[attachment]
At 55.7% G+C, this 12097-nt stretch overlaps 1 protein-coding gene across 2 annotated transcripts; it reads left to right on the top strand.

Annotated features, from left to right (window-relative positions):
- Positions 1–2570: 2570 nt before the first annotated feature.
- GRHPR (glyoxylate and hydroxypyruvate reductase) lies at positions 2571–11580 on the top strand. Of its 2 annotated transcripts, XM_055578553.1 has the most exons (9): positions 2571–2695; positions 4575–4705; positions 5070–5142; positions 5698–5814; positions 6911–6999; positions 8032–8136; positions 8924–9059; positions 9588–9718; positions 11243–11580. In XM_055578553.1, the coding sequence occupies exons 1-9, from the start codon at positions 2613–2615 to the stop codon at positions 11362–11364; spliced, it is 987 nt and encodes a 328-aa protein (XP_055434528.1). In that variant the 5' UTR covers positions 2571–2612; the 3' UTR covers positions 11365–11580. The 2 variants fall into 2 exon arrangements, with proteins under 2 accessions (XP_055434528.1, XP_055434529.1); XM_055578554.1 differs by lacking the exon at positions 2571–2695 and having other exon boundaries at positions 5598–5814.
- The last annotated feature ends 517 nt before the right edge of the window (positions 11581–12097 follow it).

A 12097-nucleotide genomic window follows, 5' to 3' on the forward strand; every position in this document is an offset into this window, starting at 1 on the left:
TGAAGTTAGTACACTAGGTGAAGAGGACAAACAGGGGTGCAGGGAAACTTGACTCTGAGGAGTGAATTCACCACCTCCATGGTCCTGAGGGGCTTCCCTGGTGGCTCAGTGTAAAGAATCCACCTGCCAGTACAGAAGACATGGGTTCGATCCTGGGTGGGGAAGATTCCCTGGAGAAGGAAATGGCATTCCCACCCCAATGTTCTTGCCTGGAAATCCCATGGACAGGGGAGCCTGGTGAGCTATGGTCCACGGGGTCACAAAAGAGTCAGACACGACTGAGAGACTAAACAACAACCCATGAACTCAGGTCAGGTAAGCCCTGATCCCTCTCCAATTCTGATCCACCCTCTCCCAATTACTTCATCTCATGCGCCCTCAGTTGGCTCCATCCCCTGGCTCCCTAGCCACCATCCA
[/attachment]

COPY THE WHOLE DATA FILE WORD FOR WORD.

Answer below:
At 55.7% G+C, this 12097-nt stretch overlaps 1 protein-coding gene across 2 annotated transcripts; it reads left to right on the top strand.

Annotated features, from left to right (window-relative positions):
- Positions 1–2570: 2570 nt before the first annotated feature.
- GRHPR (glyoxylate and hydroxypyruvate reductase) lies at positions 2571–11580 on the top strand. Of its 2 annotated transcripts, XM_055578553.1 has the most exons (9): positions 2571–2695; positions 4575–4705; positions 5070–5142; positions 5698–5814; positions 6911–6999; positions 8032–8136; positions 8924–9059; positions 9588–9718; positions 11243–11580. In XM_055578553.1, the coding sequence occupies exons 1-9, from the start codon at positions 2613–2615 to the stop codon at positions 11362–11364; spliced, it is 987 nt and encodes a 328-aa protein (XP_055434528.1). In that variant the 5' UTR covers positions 2571–2612; the 3' UTR covers positions 11365–11580. The 2 variants fall into 2 exon arrangements, with proteins under 2 accessions (XP_055434528.1, XP_055434529.1); XM_055578554.1 differs by lacking the exon at positions 2571–2695 and having other exon boundaries at positions 5598–5814.
- The last annotated feature ends 517 nt before the right edge of the window (positions 11581–12097 follow it).

A 12097-nucleotide genomic window follows, 5' to 3' on the forward strand; every position in this document is an offset into this window, starting at 1 on the left:
TGAAGTTAGTACACTAGGTGAAGAGGACAAACAGGGGTGCAGGGAAACTTGACTCTGAGGAGTGAATTCACCACCTCCATGGTCCTGAGGGGCTTCCCTGGTGGCTCAGTGTAAAGAATCCACCTGCCAGTACAGAAGACATGGGTTCGATCCTGGGTGGGGAAGATTCCCTGGAGAAGGAAATGGCATTCCCACCCCAATGTTCTTGCCTGGAAATCCCATGGACAGGGGAGCCTGGTGAGCTATGGTCCACGGGGTCACAAAAGAGTCAGACACGACTGAGAGACTAAACAACAACCCATGAACTCAGGTCAGGTAAGCCCTGATCCCTCTCCAATTCTGATCCACCCTCTCCCAATTACTTCATCTCATGCGCCCTCAGTTGGCTCCATCCCCTGGCTCCCTAGCCACCATCCA